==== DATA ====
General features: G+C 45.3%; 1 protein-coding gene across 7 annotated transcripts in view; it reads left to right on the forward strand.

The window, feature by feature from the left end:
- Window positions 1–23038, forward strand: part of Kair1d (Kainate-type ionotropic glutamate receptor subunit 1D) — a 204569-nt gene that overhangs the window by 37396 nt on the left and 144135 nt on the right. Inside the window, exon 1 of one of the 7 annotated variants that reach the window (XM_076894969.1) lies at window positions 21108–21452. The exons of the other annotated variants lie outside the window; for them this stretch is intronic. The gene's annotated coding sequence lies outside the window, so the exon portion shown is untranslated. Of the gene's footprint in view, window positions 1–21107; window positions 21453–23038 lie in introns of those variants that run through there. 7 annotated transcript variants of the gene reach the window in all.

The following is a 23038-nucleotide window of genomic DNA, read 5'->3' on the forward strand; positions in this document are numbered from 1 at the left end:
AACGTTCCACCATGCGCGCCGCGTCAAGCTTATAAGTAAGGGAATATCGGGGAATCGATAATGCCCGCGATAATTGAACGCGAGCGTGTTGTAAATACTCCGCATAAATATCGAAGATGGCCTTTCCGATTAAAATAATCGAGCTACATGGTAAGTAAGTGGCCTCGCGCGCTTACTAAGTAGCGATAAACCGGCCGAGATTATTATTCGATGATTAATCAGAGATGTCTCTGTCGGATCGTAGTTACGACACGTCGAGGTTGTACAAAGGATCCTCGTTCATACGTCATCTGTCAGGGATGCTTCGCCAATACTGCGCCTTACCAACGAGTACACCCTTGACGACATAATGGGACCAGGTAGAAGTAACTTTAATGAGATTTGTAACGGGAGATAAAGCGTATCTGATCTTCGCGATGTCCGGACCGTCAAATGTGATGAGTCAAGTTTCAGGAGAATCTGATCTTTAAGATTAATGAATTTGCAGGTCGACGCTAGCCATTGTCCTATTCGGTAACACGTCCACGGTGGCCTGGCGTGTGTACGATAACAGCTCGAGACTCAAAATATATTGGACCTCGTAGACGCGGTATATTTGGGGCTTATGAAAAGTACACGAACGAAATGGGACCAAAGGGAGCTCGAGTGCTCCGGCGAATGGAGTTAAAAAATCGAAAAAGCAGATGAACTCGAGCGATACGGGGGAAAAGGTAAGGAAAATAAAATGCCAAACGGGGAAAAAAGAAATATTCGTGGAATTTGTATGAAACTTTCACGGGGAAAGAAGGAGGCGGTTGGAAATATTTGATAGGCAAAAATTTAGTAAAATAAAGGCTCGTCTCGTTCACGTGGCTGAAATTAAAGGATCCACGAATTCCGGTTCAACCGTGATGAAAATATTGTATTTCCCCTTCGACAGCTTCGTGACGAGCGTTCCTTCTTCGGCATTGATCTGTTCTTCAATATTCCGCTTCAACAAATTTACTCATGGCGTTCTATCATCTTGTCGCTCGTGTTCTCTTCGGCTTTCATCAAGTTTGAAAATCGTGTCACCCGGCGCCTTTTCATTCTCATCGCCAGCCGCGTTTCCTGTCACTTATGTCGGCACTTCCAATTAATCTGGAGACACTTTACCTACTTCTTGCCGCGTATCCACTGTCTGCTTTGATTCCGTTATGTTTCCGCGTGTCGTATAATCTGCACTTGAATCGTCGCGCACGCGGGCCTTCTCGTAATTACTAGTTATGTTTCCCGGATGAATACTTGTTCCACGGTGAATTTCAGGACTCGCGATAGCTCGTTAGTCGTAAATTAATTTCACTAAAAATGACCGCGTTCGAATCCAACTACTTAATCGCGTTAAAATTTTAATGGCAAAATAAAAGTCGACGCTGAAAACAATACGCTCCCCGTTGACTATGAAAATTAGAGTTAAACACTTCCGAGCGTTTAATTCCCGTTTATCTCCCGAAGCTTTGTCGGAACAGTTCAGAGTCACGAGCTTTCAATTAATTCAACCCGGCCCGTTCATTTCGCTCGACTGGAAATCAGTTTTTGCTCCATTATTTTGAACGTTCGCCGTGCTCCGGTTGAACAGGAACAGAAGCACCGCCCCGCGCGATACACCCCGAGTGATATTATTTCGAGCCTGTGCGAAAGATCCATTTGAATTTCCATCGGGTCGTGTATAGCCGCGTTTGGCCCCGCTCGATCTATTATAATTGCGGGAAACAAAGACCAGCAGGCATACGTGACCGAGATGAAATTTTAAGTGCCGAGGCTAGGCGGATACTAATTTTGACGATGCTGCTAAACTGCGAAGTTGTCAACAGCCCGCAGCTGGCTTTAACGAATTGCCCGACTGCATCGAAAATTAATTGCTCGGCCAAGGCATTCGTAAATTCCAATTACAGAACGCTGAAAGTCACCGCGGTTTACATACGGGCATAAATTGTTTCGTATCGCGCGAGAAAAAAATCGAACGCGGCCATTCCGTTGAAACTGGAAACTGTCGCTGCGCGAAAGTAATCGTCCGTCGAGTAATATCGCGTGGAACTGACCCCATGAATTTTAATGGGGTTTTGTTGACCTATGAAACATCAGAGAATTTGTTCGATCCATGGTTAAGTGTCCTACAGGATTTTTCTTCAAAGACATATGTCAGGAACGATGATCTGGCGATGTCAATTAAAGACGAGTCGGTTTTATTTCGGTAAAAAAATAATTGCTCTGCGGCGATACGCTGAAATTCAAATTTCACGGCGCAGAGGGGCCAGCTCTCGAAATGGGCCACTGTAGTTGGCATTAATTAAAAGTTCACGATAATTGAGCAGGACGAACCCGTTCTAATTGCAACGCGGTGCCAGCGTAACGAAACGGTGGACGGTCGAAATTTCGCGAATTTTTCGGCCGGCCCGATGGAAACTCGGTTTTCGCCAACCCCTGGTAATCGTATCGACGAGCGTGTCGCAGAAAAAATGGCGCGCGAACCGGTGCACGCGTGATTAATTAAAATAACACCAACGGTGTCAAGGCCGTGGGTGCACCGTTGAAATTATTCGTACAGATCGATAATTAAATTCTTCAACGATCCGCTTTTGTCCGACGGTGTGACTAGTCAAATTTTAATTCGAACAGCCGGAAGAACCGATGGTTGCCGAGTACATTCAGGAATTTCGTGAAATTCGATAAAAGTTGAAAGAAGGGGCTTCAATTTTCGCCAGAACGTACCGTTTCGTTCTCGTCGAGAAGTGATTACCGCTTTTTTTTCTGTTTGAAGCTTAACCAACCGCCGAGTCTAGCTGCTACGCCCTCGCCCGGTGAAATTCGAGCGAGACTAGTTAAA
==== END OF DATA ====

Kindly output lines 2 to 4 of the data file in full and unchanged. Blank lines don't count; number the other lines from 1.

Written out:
The window, feature by feature from the left end:
- Window positions 1–23038, forward strand: part of Kair1d (Kainate-type ionotropic glutamate receptor subunit 1D) — a 204569-nt gene that overhangs the window by 37396 nt on the left and 144135 nt on the right. Inside the window, exon 1 of one of the 7 annotated variants that reach the window (XM_076894969.1) lies at window positions 21108–21452. The exons of the other annotated variants lie outside the window; for them this stretch is intronic. The gene's annotated coding sequence lies outside the window, so the exon portion shown is untranslated. Of the gene's footprint in view, window positions 1–21107; window positions 21453–23038 lie in introns of those variants that run through there. 7 annotated transcript variants of the gene reach the window in all.

The following is a 23038-nucleotide window of genomic DNA, read 5'->3' on the forward strand; positions in this document are numbered from 1 at the left end: